(INDIANAPOLIS) -- The body John Dillinger, who is accused of terrorizing the Midwest in the early 1930s and became a major figure of the U.S. "gangster era," will be exhumed from the Indianapolis cemetery where he has been interred for 85 years.
The Indiana State Department of Health approved a permit earlier this month to exhume Dillinger’s body in September, a copy of the permit shows. It was filed by Dillinger’s nephew, Michael C. Thompson, but did not list a reason for the request.
Dillinger is currently buried at the Crown Hill Cemetery in Indianapolis. His body will be reinterred on Sept. 16 at 10 a.m., according to the permit.
Jennifer O’Malley, spokeswoman for the state’s department of health, did not say why the request was made and told ABC News the agency’s only role is to issue the permit.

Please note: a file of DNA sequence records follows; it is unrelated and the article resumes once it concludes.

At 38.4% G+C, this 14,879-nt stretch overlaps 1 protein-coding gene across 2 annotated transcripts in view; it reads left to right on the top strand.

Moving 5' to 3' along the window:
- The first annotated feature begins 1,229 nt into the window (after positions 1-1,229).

Calls to the Crown Hill Cemetery were not immediately returned.
The Federal Bureau of Investigation called Dillinger a “notorious and vicious thief.” He and his gang were accused of killing 10 men, wounding seven others, robbing banks, and staging three jailbreaks from September 1933 to July 1934, according to the agency. Dillinger was never convicted of murder.
Dillinger, who had evaded capture for months, was killed on July 22, 1934, after agents received a tip that he was going to see a movie at the Biograph Theater in Chicago.
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